"With hundreds of riot police officers advancing from all sides after a day of deadly mayhem here in the Ukrainian capital, antigovernment demonstrators mounted a seemingly doomed act of defiance late on Tuesday. The attack on the square began shortly before 8 p.m., when police officers tried to drive two armored personnel carriers through stone-reinforced barriers outside the Khreshchatyk Hotel on the road to the square. The vehicles became bogged down and, set upon by protesters wielding rocks and fireworks, burst into flames, trapping the security officers inside one of them and prompting desperate rescue efforts to save those caught in the second vehicle, which managed to pull back from the protesters’ barricade." More here.
Reuters this morning: "Ukrainian President Viktor Yanukovich accused pro-European opposition leaders on Wednesday of trying to seize power by force after at least 26 people died in the worst violence since the former Soviet republic gained independence. European Union leaders said they were urgently preparing targeted sanctions against those responsible for a crackdown on protesters who have been occupying central Kiev for almost three months since Yanukovich spurned a far-reaching trade deal with the EU and accepted a $15-billion Russian bailout." More here.
Leave no man behind: If there was ever a time for the "interagency" to work together, it was now, says Duncan Hunter. Rep. Duncan Hunter, the former Marine turned California Republican, is calling on Defense Secretary Chuck Hagel to appoint a single individual to coordinate government-wide efforts to get Army Sgt. Bowe Bergdahl returned safely to the U.S. Bowe has been held by the Taliban since 2009, and the WaPo reported yesterday that the U.S. was considering a prisoner swap with the Taliban to get Bergdahl home. "While I am aware that U.S. Central Command is in direct control of the Bergdahl situation, I am concerned by the lack of cohesiveness and interagency coordination overall," Hunter wrote Hagel. "Since CENTCOM is not designed to effectively implement and manage an "all government approach," I believe it would be extraordinarily beneficial to establish centralized control of the Bergdahl operation that is fully capable of linking broader government activity." Hunter added: "It is absolutely critical that efforts to free Bergdahl are not overcome by bureaucracy." Read the whole letter, provided to Situation Report, here.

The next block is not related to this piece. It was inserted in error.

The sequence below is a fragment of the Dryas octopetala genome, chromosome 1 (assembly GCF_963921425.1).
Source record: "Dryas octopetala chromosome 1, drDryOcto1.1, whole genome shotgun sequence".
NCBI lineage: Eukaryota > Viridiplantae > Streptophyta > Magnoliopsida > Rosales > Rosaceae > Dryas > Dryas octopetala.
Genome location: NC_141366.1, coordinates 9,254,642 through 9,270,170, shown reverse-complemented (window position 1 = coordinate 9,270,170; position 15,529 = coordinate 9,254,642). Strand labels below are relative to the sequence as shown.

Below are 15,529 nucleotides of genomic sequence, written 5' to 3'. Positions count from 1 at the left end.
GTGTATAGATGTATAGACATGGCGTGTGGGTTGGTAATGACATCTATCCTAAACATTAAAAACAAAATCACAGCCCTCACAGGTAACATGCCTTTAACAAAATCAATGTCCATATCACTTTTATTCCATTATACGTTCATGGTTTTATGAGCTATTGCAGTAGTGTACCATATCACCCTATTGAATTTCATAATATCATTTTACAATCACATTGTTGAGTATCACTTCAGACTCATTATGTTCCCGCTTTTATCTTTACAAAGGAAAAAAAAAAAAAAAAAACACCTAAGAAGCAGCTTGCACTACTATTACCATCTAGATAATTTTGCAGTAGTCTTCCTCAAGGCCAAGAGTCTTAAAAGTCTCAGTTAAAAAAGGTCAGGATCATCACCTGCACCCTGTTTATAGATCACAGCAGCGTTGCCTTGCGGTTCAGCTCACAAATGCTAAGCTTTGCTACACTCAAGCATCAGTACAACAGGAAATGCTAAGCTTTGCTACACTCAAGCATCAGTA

Steven Green, convicted of the shockingly brutal rape of an Iraqi girl, found dead in his cell. The LAT’s David Zucchino: "It was one of the most disturbing war crimes to emerge from the brutal conflicts in Iraq and Afghanistan: U.S. Army Pfc. Steven Dale Green raped and killed a 14-year-old Iraqi girl in 2006 after shooting and killing her parents and younger sister. Then he and his combat buddies from a nearby U.S. Army checkpoint set the girl’s corpse on fire. Green, 28, serving five life sentences, apparently has committed suicide eight years after the crimes. He was found hanging in his cell at the federal maximum security prison in Tucson last week and died Saturday, prison officials announced Tuesday. They said Green’s death was being investigated as an apparent suicide." The rest here.
The Army regroups: H.R. McMaster’s going to pick up a third star. Breaking Defense’s Sydney Freedberg on the spate of Army general officers announced for promotion yesterday: "…Then there’s H.R. McMaster. A blunt-spoken bulldog of a man who made his name as both a scholar and practitioner of counterinsurgency in Iraq, McMaster long looked like the classic Army maverick who did well on the battlefield but made too many enemies on his own side to rise past the rank of colonel. After McMaster was passed over for brigadier general twice in a row – normally the death knell for an Army career – getting him his first star required the arch-counterinsurgent, Gen. David Petraeus himself, temporarily taking over the Army promotion process. Petreaus’s own star has fallen since. And there’s lots of talk in national security circles about his "COINista" followers are following him down, now that we’re done with a messy guerrilla wars forever (again) and can focus on a proper high-tech enemy like the Soviet U-excuse me, China. Whatever truth of the trash talk in general, however, McMaster in particular has gone on from strength to strength to strength: This will be his third star in less than six years." More here.
Move over China – Iran’s the new cyber threat. FP’s Shane Harris: "In March 2012, Ayatollah Ali Khameini, the Supreme Leader of Iran, publicly announced the creation a new Supreme Council of Cyberspace to oversee the defense of the Islamic republic’s computer networks and develop news ways of infiltrating or attacking the computer networks of its enemies. Less than two years later, security experts and U.S. intelligence officials are alarmed by how quickly Iran has managed to develop its cyber warfare capabilities — and by how much it’s willing to use them.
"For several years, Iran was believed to possess the ambition to launch disruptive attacks on Western, Israeli or Arab computer networks, but not necessarily the technological capability of actually doing so. Those doubts have largely evaporated. In late 2012, U.S. intelligence officials believe hackers in Iran launched a series of debilitating assaults on the Web sites of major U.S. banks. The hackers used a well-honed technique called a denial of service attack, in which massive amounts of traffic are directed at a site’s servers until they crash. But the traffic flow in the bank attack was orders of magnitude greater than anything U.S. security officials had seen up to that point, indicating a remarkable degree of technical sophistication… Officials now say it took the Navy four months to fully clear its systems and recover from the breach, which was first reported by the Wall Street Journal." Read the rest here.